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Students learn how to ‘follow the money’ during IRS Citizens Academy at Rider University

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Rider University senior Daniella Jeannot’s image of the Internal Revenue Service was that of “a boring office building with drab, gray walls.”

But after spending a day with instructors from the Internal Revenue Service’s (IRS) Citizens Academy and cracking a “pretend” terrorist money laundering operation, Jeannot is thinking about a career with the federal agency’s Criminal Investigation Division.

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“It was a surreal experience. It was an eye-opener. I definitely see myself applying to something I didn’t know about,” said Jeannot, who was planning to attend law school. Now, she is thinking about switching gears for a career with the IRS.

Several instructors spent the day with two dozen Rider University students recently, hoping to entice them to consider a career with the IRS and its Criminal Investigation Division. The little-known unit investigates suspected tax fraud and other financial frauds.

The students who signed up for the day-long Citizens Academy were created special agents for the day and learned how to conduct an investigation, said Robert Glantz, a special agent and the public information officer for the IRS Criminal Investigation Division.

In the simulated case, an informant came to the “special agents,” launching an investigation into a suspected terrorist money laundering operation, Glantz said. Four suspects were conspiring to do something bad, but there was nothing specific until the special agents came across something suspicious, he said.

The four suspects were working together to get money from one place to another without raising suspicions, Glantz said. Guided by the instructors, the four teams of students asked for more information and started looking at mortgages and deeds.

The students shared what they had gleaned with each other, looking for links such as the amount of money earned and money spent, tax returns and bank accounts, Glantz said. They interviewed the suspects’ accountant. When they gathered enough evidence, they obtained an arrest warrant and made an arrest.

“We follow the money. That’s what this involves – terrorism finance, tax fraud and money laundering. The hardest thing to follow is cash. Agents are trained in cryptocurrency. It’s more difficult to follow, but it can be done,” Glantz said.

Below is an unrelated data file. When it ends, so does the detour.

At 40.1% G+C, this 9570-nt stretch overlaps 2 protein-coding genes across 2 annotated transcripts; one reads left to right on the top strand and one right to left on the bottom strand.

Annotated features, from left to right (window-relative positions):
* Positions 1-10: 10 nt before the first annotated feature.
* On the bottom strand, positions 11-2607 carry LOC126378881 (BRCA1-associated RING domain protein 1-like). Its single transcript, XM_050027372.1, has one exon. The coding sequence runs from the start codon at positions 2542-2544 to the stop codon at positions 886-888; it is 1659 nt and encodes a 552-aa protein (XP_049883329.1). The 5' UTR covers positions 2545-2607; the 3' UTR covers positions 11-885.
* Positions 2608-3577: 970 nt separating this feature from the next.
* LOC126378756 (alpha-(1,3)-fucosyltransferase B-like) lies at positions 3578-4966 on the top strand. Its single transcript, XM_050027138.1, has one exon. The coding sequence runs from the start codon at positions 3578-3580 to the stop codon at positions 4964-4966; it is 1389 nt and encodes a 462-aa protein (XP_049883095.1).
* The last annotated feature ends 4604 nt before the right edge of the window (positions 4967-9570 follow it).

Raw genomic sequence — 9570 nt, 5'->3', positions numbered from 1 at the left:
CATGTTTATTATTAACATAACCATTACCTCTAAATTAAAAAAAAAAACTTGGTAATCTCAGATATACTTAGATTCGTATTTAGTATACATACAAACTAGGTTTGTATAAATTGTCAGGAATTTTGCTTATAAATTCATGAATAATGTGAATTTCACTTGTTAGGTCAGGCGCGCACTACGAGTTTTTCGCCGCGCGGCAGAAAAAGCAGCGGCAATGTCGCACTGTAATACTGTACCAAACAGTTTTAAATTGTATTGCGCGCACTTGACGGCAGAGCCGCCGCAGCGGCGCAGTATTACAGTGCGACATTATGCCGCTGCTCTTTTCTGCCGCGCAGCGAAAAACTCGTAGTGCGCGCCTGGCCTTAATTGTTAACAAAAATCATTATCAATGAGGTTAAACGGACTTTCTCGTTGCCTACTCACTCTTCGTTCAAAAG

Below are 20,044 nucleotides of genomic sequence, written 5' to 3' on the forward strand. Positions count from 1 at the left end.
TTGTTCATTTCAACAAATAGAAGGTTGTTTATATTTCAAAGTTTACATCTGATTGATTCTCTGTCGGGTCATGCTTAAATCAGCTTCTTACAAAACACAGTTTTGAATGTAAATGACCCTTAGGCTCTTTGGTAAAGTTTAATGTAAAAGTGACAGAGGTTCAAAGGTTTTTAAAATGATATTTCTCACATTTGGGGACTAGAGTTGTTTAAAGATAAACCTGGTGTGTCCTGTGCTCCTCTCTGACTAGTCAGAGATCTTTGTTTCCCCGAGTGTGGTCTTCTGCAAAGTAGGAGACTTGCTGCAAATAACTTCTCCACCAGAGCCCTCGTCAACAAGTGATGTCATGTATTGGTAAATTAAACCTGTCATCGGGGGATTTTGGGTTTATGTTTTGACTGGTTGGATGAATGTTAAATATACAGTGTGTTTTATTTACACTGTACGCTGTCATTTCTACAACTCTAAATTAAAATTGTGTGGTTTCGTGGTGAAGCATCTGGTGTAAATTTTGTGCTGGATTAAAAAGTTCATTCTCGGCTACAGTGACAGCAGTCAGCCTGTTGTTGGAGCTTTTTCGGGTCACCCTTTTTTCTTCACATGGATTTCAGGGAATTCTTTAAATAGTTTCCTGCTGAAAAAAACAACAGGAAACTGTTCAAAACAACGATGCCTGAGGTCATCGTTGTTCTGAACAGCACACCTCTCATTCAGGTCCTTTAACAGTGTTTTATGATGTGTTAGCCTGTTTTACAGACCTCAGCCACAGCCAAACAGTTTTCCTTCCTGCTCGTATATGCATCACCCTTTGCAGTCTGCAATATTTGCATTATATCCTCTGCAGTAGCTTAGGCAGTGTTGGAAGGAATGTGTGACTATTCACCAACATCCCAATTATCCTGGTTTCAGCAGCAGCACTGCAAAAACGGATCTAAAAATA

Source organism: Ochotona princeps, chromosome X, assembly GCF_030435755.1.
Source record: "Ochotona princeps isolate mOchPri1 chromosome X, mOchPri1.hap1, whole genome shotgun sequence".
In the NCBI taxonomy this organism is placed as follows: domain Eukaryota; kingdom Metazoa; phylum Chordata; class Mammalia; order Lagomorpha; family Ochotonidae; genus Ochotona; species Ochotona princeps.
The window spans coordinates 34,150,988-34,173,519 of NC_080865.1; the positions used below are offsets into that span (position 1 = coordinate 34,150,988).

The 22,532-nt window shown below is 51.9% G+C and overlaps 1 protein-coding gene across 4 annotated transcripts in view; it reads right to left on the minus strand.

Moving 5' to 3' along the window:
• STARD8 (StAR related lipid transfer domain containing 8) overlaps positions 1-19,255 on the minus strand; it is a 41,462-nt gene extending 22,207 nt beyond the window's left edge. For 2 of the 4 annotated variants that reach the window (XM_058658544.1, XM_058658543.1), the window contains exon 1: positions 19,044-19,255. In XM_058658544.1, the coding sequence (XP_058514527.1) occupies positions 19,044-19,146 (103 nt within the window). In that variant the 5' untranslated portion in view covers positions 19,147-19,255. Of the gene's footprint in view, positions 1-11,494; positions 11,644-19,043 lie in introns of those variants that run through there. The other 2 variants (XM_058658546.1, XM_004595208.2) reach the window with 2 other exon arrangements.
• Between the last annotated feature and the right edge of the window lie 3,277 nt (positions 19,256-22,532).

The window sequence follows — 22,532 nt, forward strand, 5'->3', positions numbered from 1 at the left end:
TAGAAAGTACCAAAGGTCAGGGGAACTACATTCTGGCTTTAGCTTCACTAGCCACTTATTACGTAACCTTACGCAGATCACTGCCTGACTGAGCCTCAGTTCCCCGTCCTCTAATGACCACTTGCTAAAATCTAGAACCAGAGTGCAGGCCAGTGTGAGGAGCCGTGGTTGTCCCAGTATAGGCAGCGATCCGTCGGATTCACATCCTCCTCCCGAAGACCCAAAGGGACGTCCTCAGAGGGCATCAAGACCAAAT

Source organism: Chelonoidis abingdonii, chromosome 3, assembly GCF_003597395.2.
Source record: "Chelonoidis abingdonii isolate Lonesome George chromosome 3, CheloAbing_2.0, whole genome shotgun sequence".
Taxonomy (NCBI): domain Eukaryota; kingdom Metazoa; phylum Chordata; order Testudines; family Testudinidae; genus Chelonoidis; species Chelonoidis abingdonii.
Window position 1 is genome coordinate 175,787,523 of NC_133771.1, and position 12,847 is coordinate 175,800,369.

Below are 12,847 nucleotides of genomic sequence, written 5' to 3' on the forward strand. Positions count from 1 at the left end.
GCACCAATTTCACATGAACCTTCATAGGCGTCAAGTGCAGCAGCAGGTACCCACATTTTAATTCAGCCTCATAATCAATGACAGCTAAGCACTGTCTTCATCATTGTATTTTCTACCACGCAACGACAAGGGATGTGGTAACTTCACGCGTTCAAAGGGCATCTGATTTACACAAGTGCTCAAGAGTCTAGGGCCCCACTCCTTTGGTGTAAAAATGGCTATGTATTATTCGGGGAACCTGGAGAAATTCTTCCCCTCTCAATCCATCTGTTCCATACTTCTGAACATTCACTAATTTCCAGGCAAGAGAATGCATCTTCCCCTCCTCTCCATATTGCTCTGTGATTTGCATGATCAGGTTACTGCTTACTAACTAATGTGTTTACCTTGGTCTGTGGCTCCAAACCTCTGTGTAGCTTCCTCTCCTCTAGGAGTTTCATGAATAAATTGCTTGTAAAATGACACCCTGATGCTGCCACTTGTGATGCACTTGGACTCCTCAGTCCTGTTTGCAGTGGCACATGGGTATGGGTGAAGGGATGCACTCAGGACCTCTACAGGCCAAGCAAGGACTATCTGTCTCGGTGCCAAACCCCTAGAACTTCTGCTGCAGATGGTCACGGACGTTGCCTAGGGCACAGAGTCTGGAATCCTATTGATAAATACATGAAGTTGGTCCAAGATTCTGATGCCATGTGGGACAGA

What the IRS Citizens Academy does in seven or eight hours in the simulated investigation is what takes special agents “one or two years to do,” Glantz said. Through the Citizens Academy, “we try to expose students to the highlights of what we do,” he said.

Since the IRS Criminal Investigation Division special agents carry weapons, the goal was to show students what the job entails. The students were given hands-on instruction in how to make an arrest, Glantz said.

The students gathered in a meeting room, where they were given blue vests with a patch that indicated they were IRS agents. They were supplied with real handcuffs and fake handguns for practice in making an arrest.

They were taught to leave the gun in the holster. When they removed the gun from the holster, they were told that “you do not point the gun at anything you are not going to shoot. Pull the gun out – just like you see in the movies – and aim.”

The students, many of whom had never handled a gun or a set of handcuffs, became more adept at using them. With practice, they became quicker at pulling the gun out of the holster.

Many of the students who participated in the day-long program were not accounting majors, Glantz said. There were criminal justice majors and students majoring in other disciplines, but they all signed up for the Citizens Academy because of their interest in the job, he said.

“This is a once-in-a-lifetime, hands-on experience that you can’t get anywhere else. This is how you learn. The students want to do it and they made a commitment to eight hours (for the Citizens Academy),” he said.

A day in the life of an IRS special agent is different every day, Glantz said. Agents conduct surveillance and they interview witnesses. There are many different jobs, and an agent assigned to a case cannot do it “without the guys behind the scenes,” he said.

“The job of an IRS special agent is great for a million reasons. It’s the camaraderie. We try to show the students how much we love what we do. It’s finding a career that you love,” Glantz said.

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